An executor of an estate is essentially responsible for managing affairs relating to the estate. From filing tax returns to paying off debts, the executor must always make sure that he or she is acting in the best interests of the decedent and the estate. Specifically, the executor has an obligation to the beneficiary of an estate to ensure that they receive the assets or inheritance they are entitled to receive within a reasonable time.
Breach of fiduciary duty
Under New Jersey law, executors have a legal obligation to act in good faith and maintain transparency with regards to important estate matters. When an executor puts their own interest ahead of the beneficiary’s interest, they have breached their fiduciary duty. Some examples of breach of fiduciary duty include:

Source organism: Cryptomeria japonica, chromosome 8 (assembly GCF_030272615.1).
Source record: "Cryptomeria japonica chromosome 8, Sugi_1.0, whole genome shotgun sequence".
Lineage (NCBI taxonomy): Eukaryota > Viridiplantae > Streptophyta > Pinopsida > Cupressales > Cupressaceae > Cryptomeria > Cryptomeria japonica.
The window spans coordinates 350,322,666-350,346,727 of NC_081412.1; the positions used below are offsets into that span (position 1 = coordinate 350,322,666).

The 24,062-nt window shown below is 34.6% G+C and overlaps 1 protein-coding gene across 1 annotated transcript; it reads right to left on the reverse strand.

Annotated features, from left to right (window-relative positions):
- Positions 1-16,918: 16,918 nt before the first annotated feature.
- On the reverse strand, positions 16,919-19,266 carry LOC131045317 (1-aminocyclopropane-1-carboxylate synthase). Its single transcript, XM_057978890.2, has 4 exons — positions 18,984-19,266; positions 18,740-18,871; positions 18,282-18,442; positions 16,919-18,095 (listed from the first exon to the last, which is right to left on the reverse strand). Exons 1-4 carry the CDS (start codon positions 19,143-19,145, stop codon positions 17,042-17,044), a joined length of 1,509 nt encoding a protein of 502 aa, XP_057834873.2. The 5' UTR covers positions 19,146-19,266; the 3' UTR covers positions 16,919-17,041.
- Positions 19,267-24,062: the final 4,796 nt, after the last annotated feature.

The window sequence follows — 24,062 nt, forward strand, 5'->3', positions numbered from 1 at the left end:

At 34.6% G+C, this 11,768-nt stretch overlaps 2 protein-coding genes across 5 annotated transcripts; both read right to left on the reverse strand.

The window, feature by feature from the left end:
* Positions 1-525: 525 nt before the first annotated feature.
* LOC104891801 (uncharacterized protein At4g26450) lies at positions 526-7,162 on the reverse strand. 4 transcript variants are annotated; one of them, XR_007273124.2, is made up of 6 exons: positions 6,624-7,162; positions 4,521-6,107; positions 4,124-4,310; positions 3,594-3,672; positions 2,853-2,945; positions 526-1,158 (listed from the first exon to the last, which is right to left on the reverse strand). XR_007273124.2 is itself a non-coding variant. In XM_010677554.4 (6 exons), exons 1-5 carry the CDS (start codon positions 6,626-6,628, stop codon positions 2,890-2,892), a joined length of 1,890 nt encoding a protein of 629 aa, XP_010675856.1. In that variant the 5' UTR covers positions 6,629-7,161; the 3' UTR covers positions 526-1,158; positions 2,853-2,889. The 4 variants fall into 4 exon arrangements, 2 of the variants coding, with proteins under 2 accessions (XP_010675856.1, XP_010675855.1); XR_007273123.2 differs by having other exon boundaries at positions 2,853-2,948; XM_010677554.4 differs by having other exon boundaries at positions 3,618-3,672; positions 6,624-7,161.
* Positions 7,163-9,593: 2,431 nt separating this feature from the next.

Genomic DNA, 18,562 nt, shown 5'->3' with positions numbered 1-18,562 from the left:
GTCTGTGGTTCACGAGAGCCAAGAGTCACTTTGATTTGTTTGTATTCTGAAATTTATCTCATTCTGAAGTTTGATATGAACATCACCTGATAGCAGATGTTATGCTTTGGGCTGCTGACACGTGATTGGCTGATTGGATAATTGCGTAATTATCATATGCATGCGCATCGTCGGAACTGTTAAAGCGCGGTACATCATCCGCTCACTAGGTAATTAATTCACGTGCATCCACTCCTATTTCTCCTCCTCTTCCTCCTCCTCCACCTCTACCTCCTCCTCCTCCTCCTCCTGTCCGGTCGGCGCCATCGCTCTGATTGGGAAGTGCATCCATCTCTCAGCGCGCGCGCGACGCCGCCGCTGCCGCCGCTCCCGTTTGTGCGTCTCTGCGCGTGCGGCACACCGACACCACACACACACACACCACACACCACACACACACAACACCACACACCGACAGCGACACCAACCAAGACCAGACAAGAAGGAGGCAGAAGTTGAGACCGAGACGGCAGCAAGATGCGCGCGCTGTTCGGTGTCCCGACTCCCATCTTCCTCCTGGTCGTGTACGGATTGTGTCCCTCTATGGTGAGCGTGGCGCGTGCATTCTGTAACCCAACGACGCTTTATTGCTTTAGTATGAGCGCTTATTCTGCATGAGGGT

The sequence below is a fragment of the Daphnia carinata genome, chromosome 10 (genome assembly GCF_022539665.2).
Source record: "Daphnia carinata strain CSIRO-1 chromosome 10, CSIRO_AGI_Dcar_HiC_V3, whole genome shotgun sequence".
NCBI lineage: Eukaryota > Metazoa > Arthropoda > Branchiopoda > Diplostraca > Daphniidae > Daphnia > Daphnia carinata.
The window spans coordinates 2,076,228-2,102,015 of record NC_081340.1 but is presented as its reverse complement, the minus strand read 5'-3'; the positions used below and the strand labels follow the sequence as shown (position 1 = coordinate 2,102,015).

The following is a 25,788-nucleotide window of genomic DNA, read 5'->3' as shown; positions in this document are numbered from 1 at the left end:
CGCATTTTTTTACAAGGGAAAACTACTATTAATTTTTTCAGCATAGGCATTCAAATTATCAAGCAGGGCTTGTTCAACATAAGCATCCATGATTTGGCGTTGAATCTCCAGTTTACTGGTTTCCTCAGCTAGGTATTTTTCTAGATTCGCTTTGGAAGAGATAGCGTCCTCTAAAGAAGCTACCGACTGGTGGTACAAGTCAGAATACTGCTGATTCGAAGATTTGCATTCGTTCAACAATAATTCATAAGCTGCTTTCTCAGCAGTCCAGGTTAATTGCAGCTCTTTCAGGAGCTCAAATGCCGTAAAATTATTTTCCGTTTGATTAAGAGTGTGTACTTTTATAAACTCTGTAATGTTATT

- Misappropriation of estate funds or assets
- Concealing material information or engaging in deception
- Paying themselves excessive fees for acting as executor
- Missing tax deadlines
What happens if an executor breaches their fiduciary duty?
If an executor breaches their fiduciary duty, they may face both civil and criminal penalties. Anyone with a legal interest in the estate, including beneficiaries, can file a petition with the court to have the executor removed from their position. They can also file a civil claim against the executor for monetary damages sustained by the estate as a result of the executor’s actions.
Because executors are given a great deal of responsibility, they are often required to use their own discretion when making decisions. As a result, it can be difficult to determine whether they are acting inappropriately. If you believe an executor has acted in their own self interest and has caused your harm as a result, consider consulting with an estate litigation attorney as soon as possible.